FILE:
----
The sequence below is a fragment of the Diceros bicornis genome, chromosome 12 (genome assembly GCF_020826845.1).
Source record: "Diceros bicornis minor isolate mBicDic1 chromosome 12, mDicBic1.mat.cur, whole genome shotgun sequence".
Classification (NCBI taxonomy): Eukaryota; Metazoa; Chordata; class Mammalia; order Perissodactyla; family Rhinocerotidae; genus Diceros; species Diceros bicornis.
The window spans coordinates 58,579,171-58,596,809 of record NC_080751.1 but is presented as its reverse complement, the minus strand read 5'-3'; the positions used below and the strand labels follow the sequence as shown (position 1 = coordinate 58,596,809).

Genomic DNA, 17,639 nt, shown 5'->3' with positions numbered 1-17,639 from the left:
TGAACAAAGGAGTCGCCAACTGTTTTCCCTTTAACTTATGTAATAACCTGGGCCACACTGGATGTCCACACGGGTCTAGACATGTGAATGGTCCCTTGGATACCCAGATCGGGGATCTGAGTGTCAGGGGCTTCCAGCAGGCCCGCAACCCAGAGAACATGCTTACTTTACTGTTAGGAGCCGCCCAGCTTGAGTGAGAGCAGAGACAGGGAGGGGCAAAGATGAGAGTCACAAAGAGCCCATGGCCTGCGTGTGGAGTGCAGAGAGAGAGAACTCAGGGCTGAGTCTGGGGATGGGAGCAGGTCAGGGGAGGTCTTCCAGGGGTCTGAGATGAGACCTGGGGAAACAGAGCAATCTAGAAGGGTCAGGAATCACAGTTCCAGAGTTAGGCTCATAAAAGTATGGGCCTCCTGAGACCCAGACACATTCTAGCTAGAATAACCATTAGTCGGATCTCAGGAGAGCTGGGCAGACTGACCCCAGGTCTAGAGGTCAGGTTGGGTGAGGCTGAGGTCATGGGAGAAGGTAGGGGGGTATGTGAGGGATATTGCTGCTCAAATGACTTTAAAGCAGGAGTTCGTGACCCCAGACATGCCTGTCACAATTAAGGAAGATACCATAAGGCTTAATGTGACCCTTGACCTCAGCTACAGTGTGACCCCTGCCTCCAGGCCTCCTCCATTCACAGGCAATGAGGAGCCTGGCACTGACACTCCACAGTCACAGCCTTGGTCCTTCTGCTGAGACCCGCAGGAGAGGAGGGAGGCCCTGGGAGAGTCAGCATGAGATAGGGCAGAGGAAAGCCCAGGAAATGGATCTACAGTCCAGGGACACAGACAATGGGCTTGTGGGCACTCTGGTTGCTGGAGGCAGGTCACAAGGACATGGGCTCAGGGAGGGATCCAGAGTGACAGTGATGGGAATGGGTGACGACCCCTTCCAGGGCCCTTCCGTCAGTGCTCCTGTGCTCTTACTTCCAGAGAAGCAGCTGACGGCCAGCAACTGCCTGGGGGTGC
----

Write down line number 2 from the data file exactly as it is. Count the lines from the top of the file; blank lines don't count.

Source record: "Diceros bicornis minor isolate mBicDic1 chromosome 12, mDicBic1.mat.cur, whole genome shotgun sequence".